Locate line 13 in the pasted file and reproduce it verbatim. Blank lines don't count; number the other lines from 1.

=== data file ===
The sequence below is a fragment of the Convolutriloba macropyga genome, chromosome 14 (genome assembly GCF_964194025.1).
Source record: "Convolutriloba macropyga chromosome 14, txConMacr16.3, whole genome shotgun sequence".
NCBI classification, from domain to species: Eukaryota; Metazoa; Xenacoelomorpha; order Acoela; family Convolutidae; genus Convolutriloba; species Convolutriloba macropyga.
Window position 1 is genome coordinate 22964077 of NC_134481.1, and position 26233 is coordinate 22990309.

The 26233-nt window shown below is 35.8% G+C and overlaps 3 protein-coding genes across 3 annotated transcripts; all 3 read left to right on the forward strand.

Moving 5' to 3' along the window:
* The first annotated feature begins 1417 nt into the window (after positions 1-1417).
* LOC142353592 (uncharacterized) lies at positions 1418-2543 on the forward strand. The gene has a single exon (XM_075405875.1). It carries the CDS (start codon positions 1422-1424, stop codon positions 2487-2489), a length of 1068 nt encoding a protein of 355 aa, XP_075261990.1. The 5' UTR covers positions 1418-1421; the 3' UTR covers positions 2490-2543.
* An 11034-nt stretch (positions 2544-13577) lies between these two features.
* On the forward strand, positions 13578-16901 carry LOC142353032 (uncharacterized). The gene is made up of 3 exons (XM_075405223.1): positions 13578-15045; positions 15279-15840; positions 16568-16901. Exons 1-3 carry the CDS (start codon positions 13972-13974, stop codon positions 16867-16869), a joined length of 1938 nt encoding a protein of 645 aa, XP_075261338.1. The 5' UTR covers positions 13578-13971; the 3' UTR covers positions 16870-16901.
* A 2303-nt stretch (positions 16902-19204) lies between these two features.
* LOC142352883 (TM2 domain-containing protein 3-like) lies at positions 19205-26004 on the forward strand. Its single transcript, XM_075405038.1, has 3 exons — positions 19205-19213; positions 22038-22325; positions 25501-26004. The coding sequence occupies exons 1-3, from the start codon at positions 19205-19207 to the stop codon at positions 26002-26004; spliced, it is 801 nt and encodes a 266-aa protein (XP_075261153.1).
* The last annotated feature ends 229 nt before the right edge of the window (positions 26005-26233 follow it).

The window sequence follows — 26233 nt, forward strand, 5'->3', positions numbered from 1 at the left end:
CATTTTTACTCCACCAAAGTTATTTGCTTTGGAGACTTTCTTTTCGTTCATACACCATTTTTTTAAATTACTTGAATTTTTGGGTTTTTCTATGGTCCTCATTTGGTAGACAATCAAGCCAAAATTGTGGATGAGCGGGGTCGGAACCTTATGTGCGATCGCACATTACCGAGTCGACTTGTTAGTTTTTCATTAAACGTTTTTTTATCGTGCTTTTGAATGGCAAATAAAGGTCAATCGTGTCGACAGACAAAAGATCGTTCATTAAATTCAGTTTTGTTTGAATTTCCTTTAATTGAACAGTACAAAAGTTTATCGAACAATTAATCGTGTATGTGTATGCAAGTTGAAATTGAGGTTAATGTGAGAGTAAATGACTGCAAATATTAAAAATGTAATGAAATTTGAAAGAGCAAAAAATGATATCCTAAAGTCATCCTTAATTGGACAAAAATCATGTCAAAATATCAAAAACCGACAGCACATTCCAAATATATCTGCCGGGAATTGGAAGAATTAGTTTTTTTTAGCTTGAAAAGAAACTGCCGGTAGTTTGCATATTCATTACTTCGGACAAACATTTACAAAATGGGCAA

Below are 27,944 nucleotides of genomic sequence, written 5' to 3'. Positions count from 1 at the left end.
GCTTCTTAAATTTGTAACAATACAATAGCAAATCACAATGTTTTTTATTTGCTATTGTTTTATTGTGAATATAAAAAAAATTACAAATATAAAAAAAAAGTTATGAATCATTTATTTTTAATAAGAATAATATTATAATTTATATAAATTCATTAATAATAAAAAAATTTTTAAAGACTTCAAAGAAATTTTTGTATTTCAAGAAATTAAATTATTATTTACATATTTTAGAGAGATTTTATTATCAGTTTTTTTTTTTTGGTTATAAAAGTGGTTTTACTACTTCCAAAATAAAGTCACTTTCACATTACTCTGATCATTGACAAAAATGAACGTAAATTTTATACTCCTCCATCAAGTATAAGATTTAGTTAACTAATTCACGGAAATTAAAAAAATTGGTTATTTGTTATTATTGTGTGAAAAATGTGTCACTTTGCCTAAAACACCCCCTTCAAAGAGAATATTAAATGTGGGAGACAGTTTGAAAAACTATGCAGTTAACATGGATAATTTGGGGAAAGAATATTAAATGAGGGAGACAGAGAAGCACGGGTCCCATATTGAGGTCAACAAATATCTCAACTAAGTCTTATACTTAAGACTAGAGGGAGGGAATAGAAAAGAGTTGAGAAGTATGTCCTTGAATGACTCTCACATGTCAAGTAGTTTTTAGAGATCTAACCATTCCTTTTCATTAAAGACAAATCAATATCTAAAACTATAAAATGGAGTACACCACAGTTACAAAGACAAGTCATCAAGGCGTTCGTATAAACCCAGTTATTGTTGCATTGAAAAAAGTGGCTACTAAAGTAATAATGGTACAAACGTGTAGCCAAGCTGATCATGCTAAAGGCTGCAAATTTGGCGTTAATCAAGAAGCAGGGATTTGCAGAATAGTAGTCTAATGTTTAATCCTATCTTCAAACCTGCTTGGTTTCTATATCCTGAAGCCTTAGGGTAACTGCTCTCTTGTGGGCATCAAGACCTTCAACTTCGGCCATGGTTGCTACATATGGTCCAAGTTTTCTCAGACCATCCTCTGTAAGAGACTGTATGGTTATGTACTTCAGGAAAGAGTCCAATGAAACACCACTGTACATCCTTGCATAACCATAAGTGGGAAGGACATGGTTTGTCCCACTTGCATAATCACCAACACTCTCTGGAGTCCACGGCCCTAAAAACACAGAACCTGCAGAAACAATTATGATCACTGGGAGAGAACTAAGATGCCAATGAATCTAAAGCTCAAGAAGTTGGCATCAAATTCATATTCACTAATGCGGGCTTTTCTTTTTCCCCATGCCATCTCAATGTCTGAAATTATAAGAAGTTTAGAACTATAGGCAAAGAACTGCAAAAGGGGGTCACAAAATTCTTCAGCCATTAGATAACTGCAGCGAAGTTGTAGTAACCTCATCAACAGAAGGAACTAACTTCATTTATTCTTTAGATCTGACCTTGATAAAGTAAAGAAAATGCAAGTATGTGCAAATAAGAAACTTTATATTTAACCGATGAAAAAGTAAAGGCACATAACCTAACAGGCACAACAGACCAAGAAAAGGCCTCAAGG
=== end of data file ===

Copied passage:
* The last annotated feature ends 229 nt before the right edge of the window (positions 26005-26233 follow it).